Dale is a member of The International Association of Marriage and Family Counselors and the author of two books; How to Argue with Your Teen & Win and 28 Days to A Better Marriage, both available on the Kindle from Amazon. At his private practice in White House, TN, he specializes in marriage, parenting, and men's issues. If you are wanting more for your marriage and family, Dale hopes you can find it here or call to make an appointment.
Extramarital affairs are devastating to everyone. The betrayed spouse, kids, immediate family, and even friends and coworkers bear the brunt of this earth-shattering event.
After the infidelity is discovered, the unfaithful often say, “We never intended for this to happen.” True. Most spouses don’t set out, when leaving for work, to come home having begun an inappropriate relationship. However, things like this don't "just happen." Many factors contribute.
There’s a commercial on television for the Plan B pill. It is a contraception that stops a pregnancy before it begins. Their slogan is, “Because the unexpected happens.” I’m sure the unexpected does, but I can’t help but think when I see this TV spot, “If you have unprotected sex, you could get pregnant. What did you think would happen? Were you sleeping in health class?” The same is true with affairs. While someone may never set out to have an affair, if you neglect your spouse and develop an attraction to someone else, what do you think is going to happen?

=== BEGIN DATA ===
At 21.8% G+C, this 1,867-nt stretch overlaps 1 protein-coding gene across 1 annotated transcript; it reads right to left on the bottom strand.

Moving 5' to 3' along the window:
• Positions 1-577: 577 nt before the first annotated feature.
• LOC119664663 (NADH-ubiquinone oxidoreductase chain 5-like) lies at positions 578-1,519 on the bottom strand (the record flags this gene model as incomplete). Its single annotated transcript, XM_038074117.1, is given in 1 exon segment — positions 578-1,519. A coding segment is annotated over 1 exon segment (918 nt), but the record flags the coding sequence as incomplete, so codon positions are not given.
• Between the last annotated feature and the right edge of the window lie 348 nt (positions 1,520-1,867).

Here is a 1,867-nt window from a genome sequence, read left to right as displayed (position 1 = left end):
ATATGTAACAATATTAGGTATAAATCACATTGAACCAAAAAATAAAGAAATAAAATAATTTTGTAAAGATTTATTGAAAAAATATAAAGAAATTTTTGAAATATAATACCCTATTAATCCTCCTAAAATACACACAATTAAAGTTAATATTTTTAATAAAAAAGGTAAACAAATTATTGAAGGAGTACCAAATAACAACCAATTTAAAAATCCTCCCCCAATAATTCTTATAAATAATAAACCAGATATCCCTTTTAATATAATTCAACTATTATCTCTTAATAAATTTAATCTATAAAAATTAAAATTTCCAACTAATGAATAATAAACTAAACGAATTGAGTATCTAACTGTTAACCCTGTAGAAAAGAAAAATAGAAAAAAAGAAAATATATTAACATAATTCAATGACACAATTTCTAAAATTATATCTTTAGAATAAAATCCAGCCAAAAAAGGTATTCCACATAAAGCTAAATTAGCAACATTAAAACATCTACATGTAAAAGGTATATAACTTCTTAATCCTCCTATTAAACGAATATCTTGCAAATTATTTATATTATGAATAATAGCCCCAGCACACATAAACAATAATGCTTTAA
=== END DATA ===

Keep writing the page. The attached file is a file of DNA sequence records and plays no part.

Another response is, “It just happened.” This statement, as well as the first, minimizes the events leading to the affair and also the hurtful ripple affect that will be felt for years. It’s like saying that September 11, “just happened.” Both statements give little credence to what has occurred and, for this reason, both are quite maddening to the betrayed.
Many marriages end when an affair takes place, but if you decide to work things out, there are some things that must occur. The cheater must grasp the extent of his or her behavior, and this understanding must be communicated to the hurting spouse. An empathic understanding is key. In regards to the offended spouse, his/her part in this must be seen as well. Maybe he or she spent too much time doing something else. Oftentimes an affair can be the result of what both spouses have or have not done.
If you decide to work things out, keep in mind that it is a great deal of work. I have a slogan on my office wall that says, “Every true strength is gained through struggle.” Things can get better.